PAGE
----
“All I know is, I got up, went straight to my laptop and typed in the Learning Curves website address and began searching the archives.”
In this digital age, I’m not ashamed to say, never taken a “selfie”, not on social media. Not tweeted. Nor facebook friend-ed a soul.
The virtual world is not my favorite place. When there, I’m leery of it’s dark side – hacks, scammers, phishing, etc.
Or just frustrated with “digitalese” and finding my way around the web.
So a few nights ago, when I woke up in the middle of the night. Got up. Walked over to my laptop, clicked it on. I didn’t recognize myself. Was that really me surfing the internet at that ungodly hour?
You see I had gone to bed frustrated. I was looking for something and couldn’t find it. That “something” was an article that I’d read in a copy of Learning Curves. I’d cut it out, to read again later.
Yes, I still read newspapers and clip articles.
The article in question was on saving your stuff in virtual files and folders. Specifically, knowing where to save stuff, so you can find them later.
Incidentally, that day, I’d gone to the library and picked up the latest copy of Learning Curves.
The layout and graphics were more colourful than I remembered. And 70 year old Lois Kamenitz, was on the front page telling her story. Lois was pursuing a PhD. Learning Curves has been at the forefront of life long learning telling stories like Lois’ since it began publication January 1999. It’s mandate is to inform and encourage an educated workforce, not just a skilled one.
I had met Wendy Terry, LC’s jane of all trades a few years ago, so I decided to call & compliment her on the issue.
I phoned and left her a message.
A bit later, she called back. I told her the colour on the front page really made the issue stand out. That’s when she explained that a new volunteer was helping to improve the website. We chatted some more, then said our good nights. I went to bed soon after.
I don’t know what happened while I slept. Was it subliminal perception or something else?
All I know is, I got up, went straight to my laptop and typed in the Learning Curves website address and began searching the archives.
Their digital archives began in 2001 but I started my search in March 2009 and was greeted with: Anne McDonagh’s article: What we can learn from the recession.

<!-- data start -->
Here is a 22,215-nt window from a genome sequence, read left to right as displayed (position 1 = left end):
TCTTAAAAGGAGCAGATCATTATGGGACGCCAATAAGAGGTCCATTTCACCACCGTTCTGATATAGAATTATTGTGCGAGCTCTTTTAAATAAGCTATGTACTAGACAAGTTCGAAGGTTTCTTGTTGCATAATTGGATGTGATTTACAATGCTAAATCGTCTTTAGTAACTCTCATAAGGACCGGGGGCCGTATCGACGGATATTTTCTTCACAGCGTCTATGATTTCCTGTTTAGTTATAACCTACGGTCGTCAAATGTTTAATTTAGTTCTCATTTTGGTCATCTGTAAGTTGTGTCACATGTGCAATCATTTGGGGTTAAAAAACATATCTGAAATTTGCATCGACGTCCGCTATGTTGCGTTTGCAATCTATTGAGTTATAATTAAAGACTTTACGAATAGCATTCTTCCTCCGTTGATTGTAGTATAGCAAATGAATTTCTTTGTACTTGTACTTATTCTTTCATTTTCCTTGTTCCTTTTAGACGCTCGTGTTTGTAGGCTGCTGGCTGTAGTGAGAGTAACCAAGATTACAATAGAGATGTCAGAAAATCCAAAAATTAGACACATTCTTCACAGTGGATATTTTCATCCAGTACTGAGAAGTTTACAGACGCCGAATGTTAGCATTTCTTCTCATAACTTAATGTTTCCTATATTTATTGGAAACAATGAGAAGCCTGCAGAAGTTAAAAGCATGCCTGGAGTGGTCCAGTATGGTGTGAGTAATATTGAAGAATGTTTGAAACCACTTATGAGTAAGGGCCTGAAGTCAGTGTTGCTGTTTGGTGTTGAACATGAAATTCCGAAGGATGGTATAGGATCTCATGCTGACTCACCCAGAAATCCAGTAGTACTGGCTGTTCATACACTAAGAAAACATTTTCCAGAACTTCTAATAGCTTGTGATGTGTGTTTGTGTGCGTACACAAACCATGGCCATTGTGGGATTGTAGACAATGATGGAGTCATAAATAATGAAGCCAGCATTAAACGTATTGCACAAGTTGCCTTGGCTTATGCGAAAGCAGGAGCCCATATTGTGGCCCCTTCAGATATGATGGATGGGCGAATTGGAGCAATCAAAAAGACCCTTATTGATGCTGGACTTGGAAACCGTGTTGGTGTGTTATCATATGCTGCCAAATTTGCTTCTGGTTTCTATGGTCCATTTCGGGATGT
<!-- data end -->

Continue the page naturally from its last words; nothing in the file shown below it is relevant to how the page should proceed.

Next, I clicked December 2011 piece by Deborah Noel “Learning Curves joins the 21st century. In the piece Deborah invites readers to use Facebook, Twitter, email and snail mail to get in touch. Another archived article, “Brock University’s Adult Ed Degree Doing it Online, by Heather Junke appeared in issue May/June 2011. Yes, I was still searching for the files and folder article, And still couldn’t find it. Instead, I got side tracked. Pleasantly. I spent the next three hours devouring a slew of articles. All well written. All informative. Ones like what to do to keep your job, once you’ve got one. Or “Data is the new black gold, by Sal Ahmed, Fall 2017. Others were troubling. Like disappearing jobs. Or what a future without jobs might look like.
As I time traveled the archives, I stumbled on another article. The person in the photo was someone I knew. There he was smiling and showing off his diploma. This young, bright former entrepreneur was according to the article about to begin a new chapter in his work life. Another equally inspiring piece was about Christina. She had obviously just learned to design her own website: www.numericaldictionary.ca. I googled Christina’s digital creation and saw what she’d accomplished. I understood right away why she was so proud of herself. But it was another article that really gave me goose bumps. This article showed a picture of a mature woman (50’s) showing off a dress she’d sown at TDSB, Western Tech sewing classes. The woman in the photo, taken in 1971, is Wendy’s mother, Winnie.
I didn’t find what I was looking for that night surfing Learning Curves’ website. And I don’t regret one minute of the time I spent there. Rather, I learned two things – with over 100+ issues published, Learning Curves is a gem of a publishing endeavor.